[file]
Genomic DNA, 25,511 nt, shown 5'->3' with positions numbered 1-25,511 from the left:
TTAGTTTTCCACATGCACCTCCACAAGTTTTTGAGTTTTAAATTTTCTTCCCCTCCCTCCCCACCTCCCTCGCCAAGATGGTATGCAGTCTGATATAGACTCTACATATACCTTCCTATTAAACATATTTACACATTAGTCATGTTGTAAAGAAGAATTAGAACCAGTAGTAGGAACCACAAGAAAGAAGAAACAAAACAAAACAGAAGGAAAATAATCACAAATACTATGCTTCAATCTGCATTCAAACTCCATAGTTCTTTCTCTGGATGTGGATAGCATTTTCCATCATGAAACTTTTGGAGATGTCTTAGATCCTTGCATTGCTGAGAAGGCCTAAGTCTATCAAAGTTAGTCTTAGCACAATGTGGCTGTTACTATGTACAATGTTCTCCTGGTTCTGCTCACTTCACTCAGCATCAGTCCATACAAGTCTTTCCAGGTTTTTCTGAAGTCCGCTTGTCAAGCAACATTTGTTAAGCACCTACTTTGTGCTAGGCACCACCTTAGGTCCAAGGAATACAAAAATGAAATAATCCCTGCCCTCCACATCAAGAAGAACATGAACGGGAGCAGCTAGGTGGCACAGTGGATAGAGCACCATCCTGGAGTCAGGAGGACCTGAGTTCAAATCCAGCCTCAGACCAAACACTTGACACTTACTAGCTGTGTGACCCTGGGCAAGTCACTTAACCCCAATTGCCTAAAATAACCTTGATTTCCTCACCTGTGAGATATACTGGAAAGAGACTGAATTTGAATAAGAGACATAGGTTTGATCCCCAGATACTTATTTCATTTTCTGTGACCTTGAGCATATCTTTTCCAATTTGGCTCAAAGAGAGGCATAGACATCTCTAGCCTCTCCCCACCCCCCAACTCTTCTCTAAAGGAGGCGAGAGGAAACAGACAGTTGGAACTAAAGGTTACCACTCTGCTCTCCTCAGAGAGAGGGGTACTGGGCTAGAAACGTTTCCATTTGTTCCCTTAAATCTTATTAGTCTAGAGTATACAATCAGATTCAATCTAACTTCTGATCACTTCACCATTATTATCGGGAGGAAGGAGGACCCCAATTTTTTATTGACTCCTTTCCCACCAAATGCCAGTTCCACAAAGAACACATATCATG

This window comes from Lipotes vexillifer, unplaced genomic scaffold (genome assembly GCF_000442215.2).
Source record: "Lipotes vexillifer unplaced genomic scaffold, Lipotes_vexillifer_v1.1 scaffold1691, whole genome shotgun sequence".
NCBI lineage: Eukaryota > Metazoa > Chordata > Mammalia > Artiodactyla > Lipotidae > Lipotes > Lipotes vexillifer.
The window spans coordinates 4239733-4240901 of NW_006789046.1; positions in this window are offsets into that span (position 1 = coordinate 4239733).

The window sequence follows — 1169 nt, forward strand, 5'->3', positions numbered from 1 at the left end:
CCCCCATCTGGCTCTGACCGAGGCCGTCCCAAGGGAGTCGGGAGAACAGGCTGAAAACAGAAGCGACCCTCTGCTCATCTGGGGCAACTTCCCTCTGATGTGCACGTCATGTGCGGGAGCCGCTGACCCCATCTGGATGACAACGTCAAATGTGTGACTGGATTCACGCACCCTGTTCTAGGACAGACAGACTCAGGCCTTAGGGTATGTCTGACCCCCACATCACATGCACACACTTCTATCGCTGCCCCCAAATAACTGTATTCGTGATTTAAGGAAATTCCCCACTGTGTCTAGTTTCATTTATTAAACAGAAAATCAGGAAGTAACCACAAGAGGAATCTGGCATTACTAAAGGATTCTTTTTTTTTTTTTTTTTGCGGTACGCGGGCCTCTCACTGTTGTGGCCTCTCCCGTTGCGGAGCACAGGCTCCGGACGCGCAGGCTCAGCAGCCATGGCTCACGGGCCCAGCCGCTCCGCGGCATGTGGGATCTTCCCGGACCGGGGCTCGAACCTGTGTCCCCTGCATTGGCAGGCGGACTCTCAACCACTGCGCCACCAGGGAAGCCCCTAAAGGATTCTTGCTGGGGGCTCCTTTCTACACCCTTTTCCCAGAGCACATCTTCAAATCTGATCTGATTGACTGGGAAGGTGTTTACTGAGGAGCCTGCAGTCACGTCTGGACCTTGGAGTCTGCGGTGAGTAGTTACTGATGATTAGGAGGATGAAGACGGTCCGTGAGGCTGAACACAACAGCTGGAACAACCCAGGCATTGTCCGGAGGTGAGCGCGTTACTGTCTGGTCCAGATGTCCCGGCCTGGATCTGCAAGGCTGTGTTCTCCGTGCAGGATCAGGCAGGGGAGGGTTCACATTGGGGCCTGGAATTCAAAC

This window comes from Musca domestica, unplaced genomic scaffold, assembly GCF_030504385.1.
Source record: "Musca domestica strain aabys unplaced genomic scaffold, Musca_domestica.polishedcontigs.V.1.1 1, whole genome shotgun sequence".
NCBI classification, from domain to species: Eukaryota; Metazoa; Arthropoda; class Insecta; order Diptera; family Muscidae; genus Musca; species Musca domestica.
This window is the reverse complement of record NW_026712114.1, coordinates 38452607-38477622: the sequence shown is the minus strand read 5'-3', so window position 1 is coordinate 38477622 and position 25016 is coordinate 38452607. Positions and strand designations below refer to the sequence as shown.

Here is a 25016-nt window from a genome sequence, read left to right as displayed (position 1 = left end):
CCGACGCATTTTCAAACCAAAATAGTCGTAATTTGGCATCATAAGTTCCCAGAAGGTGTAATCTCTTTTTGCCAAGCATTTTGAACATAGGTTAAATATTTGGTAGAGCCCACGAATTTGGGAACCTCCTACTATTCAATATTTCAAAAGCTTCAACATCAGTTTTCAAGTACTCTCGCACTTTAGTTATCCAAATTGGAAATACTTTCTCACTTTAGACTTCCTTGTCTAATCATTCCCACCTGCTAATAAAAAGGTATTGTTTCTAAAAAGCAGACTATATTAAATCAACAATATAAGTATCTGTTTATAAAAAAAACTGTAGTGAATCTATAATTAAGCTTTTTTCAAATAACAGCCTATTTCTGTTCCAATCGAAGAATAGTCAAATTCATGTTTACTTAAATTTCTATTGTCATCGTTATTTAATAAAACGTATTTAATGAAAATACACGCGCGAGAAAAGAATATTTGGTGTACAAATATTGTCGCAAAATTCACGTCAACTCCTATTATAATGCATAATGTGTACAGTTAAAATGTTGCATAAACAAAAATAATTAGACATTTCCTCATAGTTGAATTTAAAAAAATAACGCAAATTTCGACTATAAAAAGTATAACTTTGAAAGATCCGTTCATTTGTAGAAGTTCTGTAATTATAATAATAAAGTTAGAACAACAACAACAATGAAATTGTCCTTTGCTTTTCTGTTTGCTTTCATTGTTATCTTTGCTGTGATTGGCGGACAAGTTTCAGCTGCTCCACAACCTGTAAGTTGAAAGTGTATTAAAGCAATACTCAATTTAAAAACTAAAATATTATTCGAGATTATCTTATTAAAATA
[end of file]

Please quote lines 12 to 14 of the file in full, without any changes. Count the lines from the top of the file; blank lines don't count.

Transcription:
This window is the reverse complement of record NW_026712114.1, coordinates 38452607-38477622: the sequence shown is the minus strand read 5'-3', so window position 1 is coordinate 38477622 and position 25016 is coordinate 38452607. Positions and strand designations below refer to the sequence as shown.

Here is a 25016-nt window from a genome sequence, read left to right as displayed (position 1 = left end):
CCGACGCATTTTCAAACCAAAATAGTCGTAATTTGGCATCATAAGTTCCCAGAAGGTGTAATCTCTTTTTGCCAAGCATTTTGAACATAGGTTAAATATTTGGTAGAGCCCACGAATTTGGGAACCTCCTACTATTCAATATTTCAAAAGCTTCAACATCAGTTTTCAAGTACTCTCGCACTTTAGTTATCCAAATTGGAAATACTTTCTCACTTTAGACTTCCTTGTCTAATCATTCCCACCTGCTAATAAAAAGGTATTGTTTCTAAAAAGCAGACTATATTAAATCAACAATATAAGTATCTGTTTATAAAAAAAACTGTAGTGAATCTATAATTAAGCTTTTTTCAAATAACAGCCTATTTCTGTTCCAATCGAAGAATAGTCAAATTCATGTTTACTTAAATTTCTATTGTCATCGTTATTTAATAAAACGTATTTAATGAAAATACACGCGCGAGAAAAGAATATTTGGTGTACAAATATTGTCGCAAAATTCACGTCAACTCCTATTATAATGCATAATGTGTACAGTTAAAATGTTGCATAAACAAAAATAATTAGACATTTCCTCATAGTTGAATTTAAAAAAATAACGCAAATTTCGACTATAAAAAGTATAACTTTGAAAGATCCGTTCATTTGTAGAAGTTCTGTAATTATAATAATAAAGTTAGAACAACAACAACAATGAAATTGTCCTTTGCTTTTCTGTTTGCTTTCATTGTTATCTTTGCTGTGATTGGCGGACAAGTTTCAGCTGCTCCACAACCTGTAAGTTGAAAGTGTATTAAAGCAATACTCAATTTAAAAACTAAAATATTATTCGAGATTATCTTATTAAAATA